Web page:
Frees up cash for debt service

    Massive layoffs in countries where government is often the largest employer

    Makes people desperate to work at any wage

    Increase Interest Rates: to combat inflation, increase interest charged for credit and awarded to savings Investors find country a profitable place to park cash, though they may pull it out at any moment

    Small farmers and businesses can't get capital to stay afloat.

    Small farmers sell land, work as tenants or move to worse lands.

    Businesses shut down, leaving workers unemployed

    Eliminate Regulations on Foreign Ownership of Resources and Businesses

    Multinational corporations can purchase or start enterprises easily

    Countries compete for foreign investment by offering tax breaks, low wages, free trade zones

    Once in the country, corporations can turn to WTO for enforcement of "rights"

    Control of entire sectors of economy can shift to foreign hands

    Governments offer implicit pledges not to enforce labor and environmental laws.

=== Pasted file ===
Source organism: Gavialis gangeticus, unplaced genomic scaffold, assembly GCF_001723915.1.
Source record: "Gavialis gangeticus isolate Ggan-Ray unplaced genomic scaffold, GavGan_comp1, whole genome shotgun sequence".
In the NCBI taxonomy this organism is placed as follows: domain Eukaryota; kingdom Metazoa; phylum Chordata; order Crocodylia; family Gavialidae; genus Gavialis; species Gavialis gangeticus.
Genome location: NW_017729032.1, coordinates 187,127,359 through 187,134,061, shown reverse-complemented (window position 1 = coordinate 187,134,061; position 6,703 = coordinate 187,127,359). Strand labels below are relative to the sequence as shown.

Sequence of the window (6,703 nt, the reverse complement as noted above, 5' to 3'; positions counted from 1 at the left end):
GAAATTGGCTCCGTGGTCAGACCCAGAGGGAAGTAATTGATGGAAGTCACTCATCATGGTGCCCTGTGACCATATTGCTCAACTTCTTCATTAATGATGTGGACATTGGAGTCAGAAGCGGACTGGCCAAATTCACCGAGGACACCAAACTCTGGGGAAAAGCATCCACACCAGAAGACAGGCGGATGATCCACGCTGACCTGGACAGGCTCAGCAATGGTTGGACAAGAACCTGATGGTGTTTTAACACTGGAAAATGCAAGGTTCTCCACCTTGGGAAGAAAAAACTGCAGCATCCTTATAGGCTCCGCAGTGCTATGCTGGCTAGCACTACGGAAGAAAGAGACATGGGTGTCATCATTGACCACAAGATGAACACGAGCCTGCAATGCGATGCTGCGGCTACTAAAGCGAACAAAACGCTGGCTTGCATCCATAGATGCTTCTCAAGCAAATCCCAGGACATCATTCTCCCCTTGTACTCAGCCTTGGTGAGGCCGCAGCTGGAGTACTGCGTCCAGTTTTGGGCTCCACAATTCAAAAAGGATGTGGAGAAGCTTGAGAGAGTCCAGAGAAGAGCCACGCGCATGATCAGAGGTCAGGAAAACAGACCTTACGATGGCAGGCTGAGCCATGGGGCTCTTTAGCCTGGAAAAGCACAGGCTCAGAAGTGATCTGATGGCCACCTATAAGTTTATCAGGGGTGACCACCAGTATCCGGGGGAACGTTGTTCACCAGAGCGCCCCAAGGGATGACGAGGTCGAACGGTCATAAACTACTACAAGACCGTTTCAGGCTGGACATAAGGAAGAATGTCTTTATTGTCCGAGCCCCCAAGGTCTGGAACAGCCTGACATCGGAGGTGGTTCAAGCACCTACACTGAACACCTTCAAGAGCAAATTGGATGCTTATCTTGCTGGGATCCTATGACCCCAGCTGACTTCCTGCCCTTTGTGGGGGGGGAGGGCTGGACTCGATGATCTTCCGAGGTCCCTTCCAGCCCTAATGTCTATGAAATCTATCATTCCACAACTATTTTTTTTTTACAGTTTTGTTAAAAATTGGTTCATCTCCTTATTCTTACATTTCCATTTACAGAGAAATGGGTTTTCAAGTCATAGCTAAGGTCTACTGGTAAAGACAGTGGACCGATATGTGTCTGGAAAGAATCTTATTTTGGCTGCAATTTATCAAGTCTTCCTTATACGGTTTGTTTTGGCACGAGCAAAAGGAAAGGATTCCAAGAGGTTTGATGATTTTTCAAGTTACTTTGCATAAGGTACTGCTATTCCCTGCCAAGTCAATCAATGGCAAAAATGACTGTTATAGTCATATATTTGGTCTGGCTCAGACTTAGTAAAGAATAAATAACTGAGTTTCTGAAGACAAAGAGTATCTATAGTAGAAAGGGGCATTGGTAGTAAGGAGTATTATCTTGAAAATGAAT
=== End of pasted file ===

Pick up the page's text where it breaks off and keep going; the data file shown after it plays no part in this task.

Eliminate Tariffs: Stop collecting taxes on imports; these taxes are often applied to goods which would compete with domestically-produced goods

    Allows foreign goods easy access to domestic markets

    Makes luxury items cheaper for those in the country

    Allows country to comply with WTO agreements

    Makes it harder for domestic producers to compete against better-equipped and richer foreign suppliers

    Leads to closure of businesses and layoffs

    Cut Subsidies for Basic Goods: Reduce government expenditures supporting reduced cost of bread, petroleum, etc. Frees up more money for debt payments Raises cost of items needed to survive

    Most frequent flashpoint for civil unrest